The National Academy of Sciences (NAS) experts will recommend additional types of respirator surveys that may be necessary. A public meeting was conducted by NAS to gain direction for respirator surveillance such as public sector respirator surveys.
NIOSH staff has gathered information about barriers to respirator use within the construction industry (highway construction, painting and coatings, and demolition) from the employers’ and employees’ perspective. Information about respirator use in specialty trade contractors, with about two thirds of the respirator use in the construction industry and a high number of indicators of an inadequate respiratory protection program, will also help address barriers. NIOSH staff analyzed the composite data from focus groups conducted during 2000-2004 and continues to disseminate results via trade journals.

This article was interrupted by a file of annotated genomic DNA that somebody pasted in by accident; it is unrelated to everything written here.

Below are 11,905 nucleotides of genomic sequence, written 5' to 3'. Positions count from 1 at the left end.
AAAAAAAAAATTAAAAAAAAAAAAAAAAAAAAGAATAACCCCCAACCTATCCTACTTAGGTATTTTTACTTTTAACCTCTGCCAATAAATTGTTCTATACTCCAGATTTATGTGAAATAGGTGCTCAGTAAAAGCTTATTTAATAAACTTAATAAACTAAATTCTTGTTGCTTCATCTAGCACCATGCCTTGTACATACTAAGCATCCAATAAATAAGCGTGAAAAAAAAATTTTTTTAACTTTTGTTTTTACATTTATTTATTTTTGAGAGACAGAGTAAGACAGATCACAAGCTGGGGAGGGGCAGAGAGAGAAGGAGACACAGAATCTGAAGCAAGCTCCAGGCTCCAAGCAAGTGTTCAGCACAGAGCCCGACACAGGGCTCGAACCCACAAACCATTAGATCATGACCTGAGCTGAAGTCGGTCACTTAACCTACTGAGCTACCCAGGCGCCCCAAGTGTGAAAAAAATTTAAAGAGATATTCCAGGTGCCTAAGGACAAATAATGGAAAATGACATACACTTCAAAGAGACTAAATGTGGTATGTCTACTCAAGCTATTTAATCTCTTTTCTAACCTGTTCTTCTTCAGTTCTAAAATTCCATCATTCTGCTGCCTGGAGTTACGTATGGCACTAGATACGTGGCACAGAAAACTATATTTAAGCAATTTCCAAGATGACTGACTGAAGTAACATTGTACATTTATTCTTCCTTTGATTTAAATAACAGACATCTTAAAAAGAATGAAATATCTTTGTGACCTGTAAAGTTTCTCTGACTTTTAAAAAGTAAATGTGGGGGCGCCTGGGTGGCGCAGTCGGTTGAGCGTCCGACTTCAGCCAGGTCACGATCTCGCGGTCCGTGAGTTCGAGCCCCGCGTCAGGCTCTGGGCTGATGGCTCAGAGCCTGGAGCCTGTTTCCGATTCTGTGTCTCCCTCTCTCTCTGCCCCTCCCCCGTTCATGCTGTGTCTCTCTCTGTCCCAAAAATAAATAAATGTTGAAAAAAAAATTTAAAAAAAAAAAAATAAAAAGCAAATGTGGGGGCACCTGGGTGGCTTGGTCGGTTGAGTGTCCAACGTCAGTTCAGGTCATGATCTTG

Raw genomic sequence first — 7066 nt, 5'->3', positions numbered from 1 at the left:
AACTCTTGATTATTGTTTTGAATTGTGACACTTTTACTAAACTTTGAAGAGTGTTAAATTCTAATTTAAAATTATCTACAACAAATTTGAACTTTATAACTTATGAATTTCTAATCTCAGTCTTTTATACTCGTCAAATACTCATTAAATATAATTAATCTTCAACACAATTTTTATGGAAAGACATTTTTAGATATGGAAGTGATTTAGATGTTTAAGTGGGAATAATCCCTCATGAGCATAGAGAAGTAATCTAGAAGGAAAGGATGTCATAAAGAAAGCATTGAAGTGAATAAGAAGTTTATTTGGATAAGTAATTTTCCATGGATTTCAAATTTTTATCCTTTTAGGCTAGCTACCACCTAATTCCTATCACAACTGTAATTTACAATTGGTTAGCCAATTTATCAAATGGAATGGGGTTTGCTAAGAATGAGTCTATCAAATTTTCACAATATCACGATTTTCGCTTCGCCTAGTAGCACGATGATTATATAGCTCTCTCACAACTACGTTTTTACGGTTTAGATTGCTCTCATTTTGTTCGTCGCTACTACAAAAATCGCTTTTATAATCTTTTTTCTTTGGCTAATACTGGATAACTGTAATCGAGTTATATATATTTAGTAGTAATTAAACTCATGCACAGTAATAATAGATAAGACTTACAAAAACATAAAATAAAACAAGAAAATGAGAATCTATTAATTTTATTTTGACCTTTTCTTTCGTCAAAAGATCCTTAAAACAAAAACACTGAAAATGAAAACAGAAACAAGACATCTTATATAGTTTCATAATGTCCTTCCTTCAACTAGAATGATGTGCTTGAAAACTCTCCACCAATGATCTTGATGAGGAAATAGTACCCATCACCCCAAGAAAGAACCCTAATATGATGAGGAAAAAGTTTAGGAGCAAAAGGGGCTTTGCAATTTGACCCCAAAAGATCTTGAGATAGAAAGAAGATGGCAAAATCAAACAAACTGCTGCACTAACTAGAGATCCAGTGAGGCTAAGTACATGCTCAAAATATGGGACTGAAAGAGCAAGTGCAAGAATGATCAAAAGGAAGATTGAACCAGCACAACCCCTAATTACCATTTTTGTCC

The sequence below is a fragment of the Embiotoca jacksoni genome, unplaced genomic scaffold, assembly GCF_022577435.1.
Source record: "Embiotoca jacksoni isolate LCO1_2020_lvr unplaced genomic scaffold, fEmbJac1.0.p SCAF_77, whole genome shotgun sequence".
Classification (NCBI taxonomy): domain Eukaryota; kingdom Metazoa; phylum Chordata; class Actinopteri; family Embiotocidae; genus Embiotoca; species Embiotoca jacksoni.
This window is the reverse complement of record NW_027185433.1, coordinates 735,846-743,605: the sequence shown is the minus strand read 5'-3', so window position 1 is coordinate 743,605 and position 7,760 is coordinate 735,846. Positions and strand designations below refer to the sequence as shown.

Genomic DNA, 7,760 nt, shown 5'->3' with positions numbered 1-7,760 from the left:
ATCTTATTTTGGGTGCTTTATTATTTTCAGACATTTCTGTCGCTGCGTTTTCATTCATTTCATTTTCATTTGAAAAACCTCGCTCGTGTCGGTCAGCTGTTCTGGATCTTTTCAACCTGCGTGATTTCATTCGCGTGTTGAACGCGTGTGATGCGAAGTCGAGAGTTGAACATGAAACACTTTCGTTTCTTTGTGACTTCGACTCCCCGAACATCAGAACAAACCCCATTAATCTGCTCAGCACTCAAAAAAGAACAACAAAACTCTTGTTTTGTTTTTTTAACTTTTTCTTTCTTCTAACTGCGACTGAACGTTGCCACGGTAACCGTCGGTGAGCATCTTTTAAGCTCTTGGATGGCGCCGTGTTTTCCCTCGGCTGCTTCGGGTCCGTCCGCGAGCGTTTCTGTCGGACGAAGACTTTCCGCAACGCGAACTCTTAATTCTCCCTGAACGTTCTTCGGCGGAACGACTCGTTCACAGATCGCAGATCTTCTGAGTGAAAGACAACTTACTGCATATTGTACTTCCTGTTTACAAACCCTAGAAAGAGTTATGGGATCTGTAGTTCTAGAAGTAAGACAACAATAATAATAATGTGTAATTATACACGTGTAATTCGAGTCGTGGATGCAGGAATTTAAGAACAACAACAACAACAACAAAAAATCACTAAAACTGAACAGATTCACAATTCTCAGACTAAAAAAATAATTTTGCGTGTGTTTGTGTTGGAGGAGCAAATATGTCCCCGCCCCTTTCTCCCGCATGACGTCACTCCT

Based on the joint BLS/NIOSH respirator survey and publication (disseminated 5000 hard copies, 11,000 CD-ROMs, and over 7000 visits to the NIOSH web site), OSHA and MSHA posted alerts on their web sites about potentially fatal airline respirator hazards. OSHA used project data to develop the assigned protection factor portion of the 29 CFR 1910.134 respirator standard. Under this project, there have been 14 presentations and 12 manuscripts published.
Hypothesis: The application of interventions can result in improvement of respiratory protection program elements in the road and transportation industry.
Goals: Evaluate respirator programs of 30 companies at constructions sites in the 4 Bureau of Census regions. Conduct air sampling at 7 of the sites. Conduct interventions at 24 of the 30 sites.
This project combines the work of industrial hygienists, epidemiologists, statisticians, organizational and behavioral experts, and respirator certifications personnel in a NIOSH interdivisional effort. We also will work with BLS and OSHA as well as industry trade organizations and unions.
This project is being conducted internally, with contract support and interagency agreements to leverage resources and gain necessary expertise in certain subject matter.